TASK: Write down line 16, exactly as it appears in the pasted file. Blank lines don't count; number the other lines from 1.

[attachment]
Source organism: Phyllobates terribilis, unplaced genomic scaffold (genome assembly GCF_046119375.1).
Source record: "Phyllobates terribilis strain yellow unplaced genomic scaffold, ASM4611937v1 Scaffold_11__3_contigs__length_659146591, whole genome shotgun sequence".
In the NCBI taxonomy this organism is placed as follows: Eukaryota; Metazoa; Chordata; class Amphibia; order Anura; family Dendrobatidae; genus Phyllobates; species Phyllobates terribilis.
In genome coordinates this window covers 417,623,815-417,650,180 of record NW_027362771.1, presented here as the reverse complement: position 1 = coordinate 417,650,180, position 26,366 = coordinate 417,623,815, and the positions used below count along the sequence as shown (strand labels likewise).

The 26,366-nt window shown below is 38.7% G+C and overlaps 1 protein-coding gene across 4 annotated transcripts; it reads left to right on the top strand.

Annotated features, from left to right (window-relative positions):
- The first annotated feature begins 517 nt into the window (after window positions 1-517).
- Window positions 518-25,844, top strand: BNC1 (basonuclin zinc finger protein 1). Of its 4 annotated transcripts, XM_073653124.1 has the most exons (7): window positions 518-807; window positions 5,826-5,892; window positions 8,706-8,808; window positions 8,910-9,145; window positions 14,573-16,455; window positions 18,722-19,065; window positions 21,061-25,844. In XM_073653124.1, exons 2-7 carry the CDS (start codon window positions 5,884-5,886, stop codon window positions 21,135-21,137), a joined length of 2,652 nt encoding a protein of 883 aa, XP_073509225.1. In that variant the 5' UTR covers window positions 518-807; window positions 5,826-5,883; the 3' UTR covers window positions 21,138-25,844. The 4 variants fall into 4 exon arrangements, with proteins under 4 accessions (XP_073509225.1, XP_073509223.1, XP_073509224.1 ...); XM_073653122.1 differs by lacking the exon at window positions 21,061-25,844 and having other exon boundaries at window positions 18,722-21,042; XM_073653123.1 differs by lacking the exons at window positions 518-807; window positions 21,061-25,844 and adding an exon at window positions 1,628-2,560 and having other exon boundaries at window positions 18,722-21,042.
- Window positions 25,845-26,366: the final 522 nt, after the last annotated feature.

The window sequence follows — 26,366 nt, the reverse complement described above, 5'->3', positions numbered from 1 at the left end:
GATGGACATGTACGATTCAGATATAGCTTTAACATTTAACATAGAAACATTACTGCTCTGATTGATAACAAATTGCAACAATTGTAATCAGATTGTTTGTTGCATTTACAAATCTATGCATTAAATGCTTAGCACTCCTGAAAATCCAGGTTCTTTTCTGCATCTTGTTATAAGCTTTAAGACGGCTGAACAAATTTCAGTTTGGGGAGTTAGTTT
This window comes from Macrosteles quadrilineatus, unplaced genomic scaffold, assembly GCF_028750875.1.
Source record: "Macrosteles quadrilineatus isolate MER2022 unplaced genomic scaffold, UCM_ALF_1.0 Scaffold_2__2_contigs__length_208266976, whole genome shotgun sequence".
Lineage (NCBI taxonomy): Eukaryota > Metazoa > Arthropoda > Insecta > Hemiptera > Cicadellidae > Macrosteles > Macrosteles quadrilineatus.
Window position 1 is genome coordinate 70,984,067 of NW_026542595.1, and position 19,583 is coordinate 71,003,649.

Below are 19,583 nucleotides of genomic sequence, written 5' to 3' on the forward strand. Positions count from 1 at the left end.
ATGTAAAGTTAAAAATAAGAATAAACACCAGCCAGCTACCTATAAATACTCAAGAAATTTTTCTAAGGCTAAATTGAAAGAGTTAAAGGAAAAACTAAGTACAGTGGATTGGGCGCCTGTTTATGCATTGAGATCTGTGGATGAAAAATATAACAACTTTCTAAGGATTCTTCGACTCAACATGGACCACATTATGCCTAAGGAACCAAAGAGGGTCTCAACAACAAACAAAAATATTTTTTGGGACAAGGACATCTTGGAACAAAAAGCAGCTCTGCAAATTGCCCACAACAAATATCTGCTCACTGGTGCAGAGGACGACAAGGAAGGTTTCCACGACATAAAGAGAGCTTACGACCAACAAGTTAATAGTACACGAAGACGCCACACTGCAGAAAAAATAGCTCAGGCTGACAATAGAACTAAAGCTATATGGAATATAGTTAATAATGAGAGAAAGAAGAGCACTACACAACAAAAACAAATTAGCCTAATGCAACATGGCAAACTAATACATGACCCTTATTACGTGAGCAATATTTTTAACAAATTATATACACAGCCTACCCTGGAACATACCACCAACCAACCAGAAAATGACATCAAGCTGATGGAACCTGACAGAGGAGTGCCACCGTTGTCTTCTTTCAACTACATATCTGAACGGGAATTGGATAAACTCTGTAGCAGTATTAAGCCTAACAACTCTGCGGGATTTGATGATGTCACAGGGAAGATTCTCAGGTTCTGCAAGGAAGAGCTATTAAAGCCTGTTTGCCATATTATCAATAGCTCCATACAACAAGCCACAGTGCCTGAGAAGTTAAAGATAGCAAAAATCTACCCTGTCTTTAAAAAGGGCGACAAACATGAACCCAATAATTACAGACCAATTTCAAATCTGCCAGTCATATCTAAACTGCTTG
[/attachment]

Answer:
Below are 19,583 nucleotides of genomic sequence, written 5' to 3' on the forward strand. Positions count from 1 at the left end.